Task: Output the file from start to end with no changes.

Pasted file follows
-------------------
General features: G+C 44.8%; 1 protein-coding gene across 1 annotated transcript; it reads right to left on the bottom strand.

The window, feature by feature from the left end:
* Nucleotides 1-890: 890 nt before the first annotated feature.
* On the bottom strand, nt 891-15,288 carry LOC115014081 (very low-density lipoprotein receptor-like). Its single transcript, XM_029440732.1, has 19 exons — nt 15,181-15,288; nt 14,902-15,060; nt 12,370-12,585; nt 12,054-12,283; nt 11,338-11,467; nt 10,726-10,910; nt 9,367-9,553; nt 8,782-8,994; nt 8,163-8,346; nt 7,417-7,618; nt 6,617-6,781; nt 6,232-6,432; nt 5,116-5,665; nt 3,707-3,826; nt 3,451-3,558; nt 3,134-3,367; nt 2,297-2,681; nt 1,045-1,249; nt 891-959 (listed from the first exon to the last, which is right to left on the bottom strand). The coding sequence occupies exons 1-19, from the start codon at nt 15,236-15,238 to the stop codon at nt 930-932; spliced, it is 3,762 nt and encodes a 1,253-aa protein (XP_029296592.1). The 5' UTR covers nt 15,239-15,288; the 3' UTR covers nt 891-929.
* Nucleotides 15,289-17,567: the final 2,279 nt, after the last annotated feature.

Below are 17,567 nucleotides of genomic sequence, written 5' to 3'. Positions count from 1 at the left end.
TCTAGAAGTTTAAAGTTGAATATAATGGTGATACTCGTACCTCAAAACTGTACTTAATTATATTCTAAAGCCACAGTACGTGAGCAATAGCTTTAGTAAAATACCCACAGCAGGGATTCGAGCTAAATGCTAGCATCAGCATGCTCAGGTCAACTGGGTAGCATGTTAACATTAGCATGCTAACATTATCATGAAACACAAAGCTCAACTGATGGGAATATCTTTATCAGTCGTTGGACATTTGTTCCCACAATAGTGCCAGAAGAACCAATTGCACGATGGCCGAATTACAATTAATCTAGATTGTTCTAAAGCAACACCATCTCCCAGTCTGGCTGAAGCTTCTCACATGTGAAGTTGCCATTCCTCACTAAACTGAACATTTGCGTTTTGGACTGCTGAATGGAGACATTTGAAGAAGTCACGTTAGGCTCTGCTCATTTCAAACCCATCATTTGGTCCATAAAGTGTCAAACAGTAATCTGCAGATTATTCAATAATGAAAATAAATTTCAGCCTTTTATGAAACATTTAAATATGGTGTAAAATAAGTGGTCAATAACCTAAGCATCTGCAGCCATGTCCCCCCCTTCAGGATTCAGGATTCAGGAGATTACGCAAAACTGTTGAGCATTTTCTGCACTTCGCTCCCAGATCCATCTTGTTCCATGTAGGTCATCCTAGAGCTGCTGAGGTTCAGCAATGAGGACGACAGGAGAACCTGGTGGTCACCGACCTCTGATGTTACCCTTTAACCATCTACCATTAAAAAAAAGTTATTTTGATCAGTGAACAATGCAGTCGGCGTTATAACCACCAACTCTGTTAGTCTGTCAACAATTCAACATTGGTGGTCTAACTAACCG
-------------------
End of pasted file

General features: G+C 44.8%; 1 protein-coding gene across 1 annotated transcript; it reads right to left on the bottom strand.

The window, feature by feature from the left end:
* Nucleotides 1-890: 890 nt before the first annotated feature.
* On the bottom strand, nt 891-15,288 carry LOC115014081 (very low-density lipoprotein receptor-like). Its single transcript, XM_029440732.1, has 19 exons — nt 15,181-15,288; nt 14,902-15,060; nt 12,370-12,585; nt 12,054-12,283; nt 11,338-11,467; nt 10,726-10,910; nt 9,367-9,553; nt 8,782-8,994; nt 8,163-8,346; nt 7,417-7,618; nt 6,617-6,781; nt 6,232-6,432; nt 5,116-5,665; nt 3,707-3,826; nt 3,451-3,558; nt 3,134-3,367; nt 2,297-2,681; nt 1,045-1,249; nt 891-959 (listed from the first exon to the last, which is right to left on the bottom strand). The coding sequence occupies exons 1-19, from the start codon at nt 15,236-15,238 to the stop codon at nt 930-932; spliced, it is 3,762 nt and encodes a 1,253-aa protein (XP_029296592.1). The 5' UTR covers nt 15,239-15,288; the 3' UTR covers nt 891-929.
* Nucleotides 15,289-17,567: the final 2,279 nt, after the last annotated feature.

Below are 17,567 nucleotides of genomic sequence, written 5' to 3'. Positions count from 1 at the left end.
TCTAGAAGTTTAAAGTTGAATATAATGGTGATACTCGTACCTCAAAACTGTACTTAATTATATTCTAAAGCCACAGTACGTGAGCAATAGCTTTAGTAAAATACCCACAGCAGGGATTCGAGCTAAATGCTAGCATCAGCATGCTCAGGTCAACTGGGTAGCATGTTAACATTAGCATGCTAACATTATCATGAAACACAAAGCTCAACTGATGGGAATATCTTTATCAGTCGTTGGACATTTGTTCCCACAATAGTGCCAGAAGAACCAATTGCACGATGGCCGAATTACAATTAATCTAGATTGTTCTAAAGCAACACCATCTCCCAGTCTGGCTGAAGCTTCTCACATGTGAAGTTGCCATTCCTCACTAAACTGAACATTTGCGTTTTGGACTGCTGAATGGAGACATTTGAAGAAGTCACGTTAGGCTCTGCTCATTTCAAACCCATCATTTGGTCCATAAAGTGTCAAACAGTAATCTGCAGATTATTCAATAATGAAAATAAATTTCAGCCTTTTATGAAACATTTAAATATGGTGTAAAATAAGTGGTCAATAACCTAAGCATCTGCAGCCATGTCCCCCCCTTCAGGATTCAGGATTCAGGAGATTACGCAAAACTGTTGAGCATTTTCTGCACTTCGCTCCCAGATCCATCTTGTTCCATGTAGGTCATCCTAGAGCTGCTGAGGTTCAGCAATGAGGACGACAGGAGAACCTGGTGGTCACCGACCTCTGATGTTACCCTTTAACCATCTACCATTAAAAAAAAGTTATTTTGATCAGTGAACAATGCAGTCGGCGTTATAACCACCAACTCTGTTAGTCTGTCAACAATTCAACATTGGTGGTCTAACTAACCG